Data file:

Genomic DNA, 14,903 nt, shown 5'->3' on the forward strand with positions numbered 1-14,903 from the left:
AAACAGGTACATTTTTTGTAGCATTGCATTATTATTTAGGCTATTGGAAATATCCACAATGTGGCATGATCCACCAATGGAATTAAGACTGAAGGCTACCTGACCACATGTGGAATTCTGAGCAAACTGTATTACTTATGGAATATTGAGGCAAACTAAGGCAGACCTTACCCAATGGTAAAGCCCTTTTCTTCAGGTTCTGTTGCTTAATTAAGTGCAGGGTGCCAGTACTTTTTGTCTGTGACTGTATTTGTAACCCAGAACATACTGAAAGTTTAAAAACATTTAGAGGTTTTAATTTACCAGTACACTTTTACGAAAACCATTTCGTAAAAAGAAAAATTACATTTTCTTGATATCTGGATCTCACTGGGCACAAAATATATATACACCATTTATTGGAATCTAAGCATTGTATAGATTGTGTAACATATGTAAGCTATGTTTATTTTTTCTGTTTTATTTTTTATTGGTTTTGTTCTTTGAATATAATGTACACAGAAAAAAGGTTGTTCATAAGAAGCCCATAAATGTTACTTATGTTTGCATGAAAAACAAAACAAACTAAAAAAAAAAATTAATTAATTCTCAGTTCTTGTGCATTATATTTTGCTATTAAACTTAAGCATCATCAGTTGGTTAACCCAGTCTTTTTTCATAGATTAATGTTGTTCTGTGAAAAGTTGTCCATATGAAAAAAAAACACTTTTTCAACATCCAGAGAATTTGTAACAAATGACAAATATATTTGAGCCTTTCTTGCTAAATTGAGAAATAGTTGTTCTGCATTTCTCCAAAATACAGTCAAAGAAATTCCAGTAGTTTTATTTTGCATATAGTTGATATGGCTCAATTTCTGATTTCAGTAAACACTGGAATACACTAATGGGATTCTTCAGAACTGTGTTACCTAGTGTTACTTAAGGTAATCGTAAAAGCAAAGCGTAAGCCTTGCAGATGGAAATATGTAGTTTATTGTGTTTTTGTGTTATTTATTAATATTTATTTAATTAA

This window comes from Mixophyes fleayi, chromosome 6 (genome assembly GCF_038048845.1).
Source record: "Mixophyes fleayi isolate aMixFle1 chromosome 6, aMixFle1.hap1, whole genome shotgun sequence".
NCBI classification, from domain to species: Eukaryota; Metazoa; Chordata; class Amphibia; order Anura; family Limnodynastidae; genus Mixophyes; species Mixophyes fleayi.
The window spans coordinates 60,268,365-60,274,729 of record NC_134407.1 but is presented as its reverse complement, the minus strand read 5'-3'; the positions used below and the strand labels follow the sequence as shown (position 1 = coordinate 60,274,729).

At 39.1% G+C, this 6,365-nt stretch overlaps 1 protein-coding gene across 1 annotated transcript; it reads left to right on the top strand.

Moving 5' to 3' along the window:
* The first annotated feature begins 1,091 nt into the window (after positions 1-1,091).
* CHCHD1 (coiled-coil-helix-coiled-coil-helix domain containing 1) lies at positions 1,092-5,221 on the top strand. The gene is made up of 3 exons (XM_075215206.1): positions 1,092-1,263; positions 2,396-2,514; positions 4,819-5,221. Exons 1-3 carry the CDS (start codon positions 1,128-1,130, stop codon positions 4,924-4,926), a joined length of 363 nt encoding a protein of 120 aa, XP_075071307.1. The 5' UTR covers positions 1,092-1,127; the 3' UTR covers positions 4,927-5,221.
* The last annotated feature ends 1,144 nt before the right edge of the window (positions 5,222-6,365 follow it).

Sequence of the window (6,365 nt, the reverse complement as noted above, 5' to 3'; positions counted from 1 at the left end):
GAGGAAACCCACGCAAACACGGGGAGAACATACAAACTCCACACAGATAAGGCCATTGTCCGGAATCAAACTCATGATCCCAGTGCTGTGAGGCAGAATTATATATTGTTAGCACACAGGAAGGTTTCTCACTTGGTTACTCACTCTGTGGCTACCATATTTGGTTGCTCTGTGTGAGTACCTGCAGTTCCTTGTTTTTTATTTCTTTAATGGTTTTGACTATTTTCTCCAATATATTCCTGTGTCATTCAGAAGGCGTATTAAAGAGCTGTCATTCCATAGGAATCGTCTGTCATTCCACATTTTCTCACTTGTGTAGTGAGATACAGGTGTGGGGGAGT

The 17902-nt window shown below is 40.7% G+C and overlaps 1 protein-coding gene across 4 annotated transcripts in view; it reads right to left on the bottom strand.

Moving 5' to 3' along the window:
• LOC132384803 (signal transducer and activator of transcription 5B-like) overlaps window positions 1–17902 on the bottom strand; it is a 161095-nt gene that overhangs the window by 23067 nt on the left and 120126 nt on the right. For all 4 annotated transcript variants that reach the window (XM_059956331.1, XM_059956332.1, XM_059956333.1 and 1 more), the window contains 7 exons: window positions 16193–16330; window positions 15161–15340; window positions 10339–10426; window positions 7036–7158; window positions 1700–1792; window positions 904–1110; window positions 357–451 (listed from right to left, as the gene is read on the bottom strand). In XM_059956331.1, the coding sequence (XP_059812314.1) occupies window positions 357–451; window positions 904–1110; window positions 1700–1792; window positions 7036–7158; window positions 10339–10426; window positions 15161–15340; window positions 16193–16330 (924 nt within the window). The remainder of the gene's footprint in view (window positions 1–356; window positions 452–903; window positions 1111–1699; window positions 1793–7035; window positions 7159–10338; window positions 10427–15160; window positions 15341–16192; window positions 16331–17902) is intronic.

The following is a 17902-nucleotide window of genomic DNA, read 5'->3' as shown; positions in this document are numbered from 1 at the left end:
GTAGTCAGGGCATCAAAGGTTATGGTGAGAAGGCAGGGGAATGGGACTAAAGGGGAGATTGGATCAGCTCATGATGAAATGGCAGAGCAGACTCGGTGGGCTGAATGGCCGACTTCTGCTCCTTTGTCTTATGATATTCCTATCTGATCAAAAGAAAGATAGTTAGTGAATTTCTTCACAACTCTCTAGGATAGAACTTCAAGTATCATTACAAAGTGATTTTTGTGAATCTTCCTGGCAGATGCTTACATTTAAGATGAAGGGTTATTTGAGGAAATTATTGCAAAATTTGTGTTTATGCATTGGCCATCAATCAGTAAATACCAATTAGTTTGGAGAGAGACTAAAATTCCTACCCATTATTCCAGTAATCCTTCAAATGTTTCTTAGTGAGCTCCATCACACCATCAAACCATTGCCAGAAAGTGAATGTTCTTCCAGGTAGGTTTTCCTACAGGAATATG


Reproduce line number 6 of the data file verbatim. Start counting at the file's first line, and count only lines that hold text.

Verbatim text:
The window spans coordinates 60,268,365-60,274,729 of record NC_134407.1 but is presented as its reverse complement, the minus strand read 5'-3'; the positions used below and the strand labels follow the sequence as shown (position 1 = coordinate 60,274,729).